You say Meduxnekeag; I say....
In the 1890s, the New Brunswick historian W. O. Raymond, whose family home was near Woodstock, wrote the following account of the Meduxnekeag name.
“The earliest notice of the MEDUXNAKIC is that contained in the narrative of John Gyles, published at Boston nearly two hundred years ago. During six years captivity among the St. John river Indians, Gyles lived chiefly at the old Meductic fort. In his narrative he states that in the autumn of the year 1689, soon after his arrival at the Meductic village:" we went up the St. John river about ten miles to a branch called ‘MEDEOCKSEENECASIS’ where was one wigwam.”
“The form of the word MEDOCKSEENECASIS as given by Gyles, is worthy of consideration as being the oldest on record and likely, for that reason, to be the original form. It seems probable that Gyles has preserved the proper pronunciation of the word in the form he gives, as he acquired a pretty thorough knowledge of the Indian language during his captivity and was afterwards frequently employed as an interpreter in negotiations between the whites and the Indians.
“The termination "asis" is a diminutive and it is possible MEDOCSEENECASIS is merely a form of the MEDOCTEC-ASIS or Little Meductic (Meductic being the old French and Indian name of Eel River). It may be urged in opposition to this idea that the creek at Woodstock would scarcely be spoken of as "little Eel River" since the volume of its waters is not, except perhaps in the dry season, much, if any less, than that of Eel river itself. To this it may be replied that the river Meductic would appear of much greater importance in the estimation of the Indians as forming the great highway for inland travel from the valley of the St. John to the westward connecting by short and well worn trails or portages with the St. Croix Lakes and the head waters of the MATTAWAMKEAG or eastern branch of the PENNOBSCOT.
“The usual interpretation of the word MEDUXNAKIC is "rocky at its mouth". Professor W. F. Ganong and Deward Jack, two of the leading authorities, agree that this is the probable meaning of the word. It is equally appropriate to the creek at Woodstock, or to Eel River.
“Next mention of the creek at Woodstock which the writer has at hand occurs in the description of the St. John river written in the year 1783 by Captain John Munro, a loyalist. Alluding to the river MEDOCTICK, (Eel River) he writes:
‘This stream has excellent falls and fine timber for boards; here is a fine piece of interval where two or three Indian families live; about the centre of this interval are the remains of an old breast work sufficient to contain 200 men. The next river on the west side is MADOCHENQUICK; here the Indians lived formerly; their church is still standing and kept in good repair. On both sides this river is good land and some of the islands opposite are very good.’
“Our next authorities are the older maps or plans in the Crown Land Office at Fredericton. On one of these, made by Isaac Hedden, Esquire, in 1790, the creek is marked ‘RIVER MEDUCTXNICOOK’ and the island opposite MEDUCTXNICOOK ISLAND. In a plan made a few years later by George Sproule, surveyor general, the creek is marked MEDUCTSINICICK, and in two other plans of similar date we have respectively MEDUCKSINIKECK and MEDUCTXNICK. Still another form occurs in the journal kept by Wm. F. Odell, Esquire, in which were recorded his surveying operations during the year 1818 by direction of the boundary commissioners. Mr. Odell said ‘on my return from Mars Hill homeward, I halted the party on the 12th October, at the mouth of the MADUCTSINICIK River.’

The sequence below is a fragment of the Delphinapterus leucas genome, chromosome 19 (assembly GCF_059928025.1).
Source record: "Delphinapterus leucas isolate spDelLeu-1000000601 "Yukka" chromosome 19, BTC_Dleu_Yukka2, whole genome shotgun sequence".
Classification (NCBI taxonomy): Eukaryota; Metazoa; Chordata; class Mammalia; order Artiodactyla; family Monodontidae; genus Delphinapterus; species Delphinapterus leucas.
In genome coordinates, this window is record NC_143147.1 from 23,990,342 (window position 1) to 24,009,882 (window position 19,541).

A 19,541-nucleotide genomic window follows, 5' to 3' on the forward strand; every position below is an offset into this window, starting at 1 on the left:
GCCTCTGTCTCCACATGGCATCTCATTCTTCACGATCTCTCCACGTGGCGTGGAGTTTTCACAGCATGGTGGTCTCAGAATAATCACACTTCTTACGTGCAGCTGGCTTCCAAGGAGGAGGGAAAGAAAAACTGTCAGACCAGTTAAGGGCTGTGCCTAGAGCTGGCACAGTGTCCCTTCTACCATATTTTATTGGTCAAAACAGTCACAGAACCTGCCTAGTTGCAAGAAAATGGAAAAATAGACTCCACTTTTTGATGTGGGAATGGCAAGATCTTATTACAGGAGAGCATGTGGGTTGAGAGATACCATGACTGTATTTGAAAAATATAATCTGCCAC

“Peter Fisher (father of ex-mayor of Woodstock) adopts another and a simpler form of spelling in his little work Sketches of New Brunswick (published 1825). Speaking of the parish of Woodstock, he says: ‘the river MADAXNIKIK passes through this parish to its exit into the St. John and adds to its importance as several settlements are making along its banks.’
“The journals of the House of Assembly make frequent references to the MEDUXNAKIC in connection with appropriations for roads and bridges. But there is still the same lack of uniformity of spelling; road commissioners, supervisors, legislators, all seemed to have agreed that it was better never to write the word twice alike. Witness the following:
MEDUCTSNICICK (Journal of 1793)
MEDUCTICNICICK (Journal of 1816)
MADXWAWICK (Journal of 1817)
MEDUCTINICIKICK (Journal of 1818)
MADISHNAKICK (Journal of 1820)
MADUXNEKEEK (Journal of 1823)
MEDUXNIKEEK, MEDUXNIKICK (Journal of 1827)
MADUCXSNIKIC, MADUCKSNEKIC, MADUCKSNEKICK (Journal of 1828)
“But with all these variations we note there is as yet no sign of the termination keag. The form MEDUXNAKEAG apparently came into existence about the time of the negotiations in 1840 which led to the settlement of the boundary between Maine and New Brunswick under the Ashburton Treaty. Dr. Gesner adopted the spelling in his history of New Brunswick, our provincial map makers did the same, and now it is difficult to convince the public that the name of Woodstock’s own little river was ever anything else than the MEDUXNAKEAG. Nevertheless MEDUXNAKIC is certainly older and probably the more accurate form.”
Raymond’s list, long as it is, doesn’t exhaust the possible spellings! Other sources record the original Maliseet word as MEDUKSENEEKIK, and offer these other versions: MADOKENQUIK, MADOCHEMQUICK, MADUSHNAKEEK, MADAZNIKIK, MADUZNEKEAG, and MADUXNIKEAG.
Some time during the 20th Century, after W. O. Raymond compiled his list, the spelling of the river’s name took another form and became standardized as the MEDUXNEKEAG. For generations of Woodstock residents, it has been known much more simply as “the Creek”, distinguishing it from the St. John – “the River”.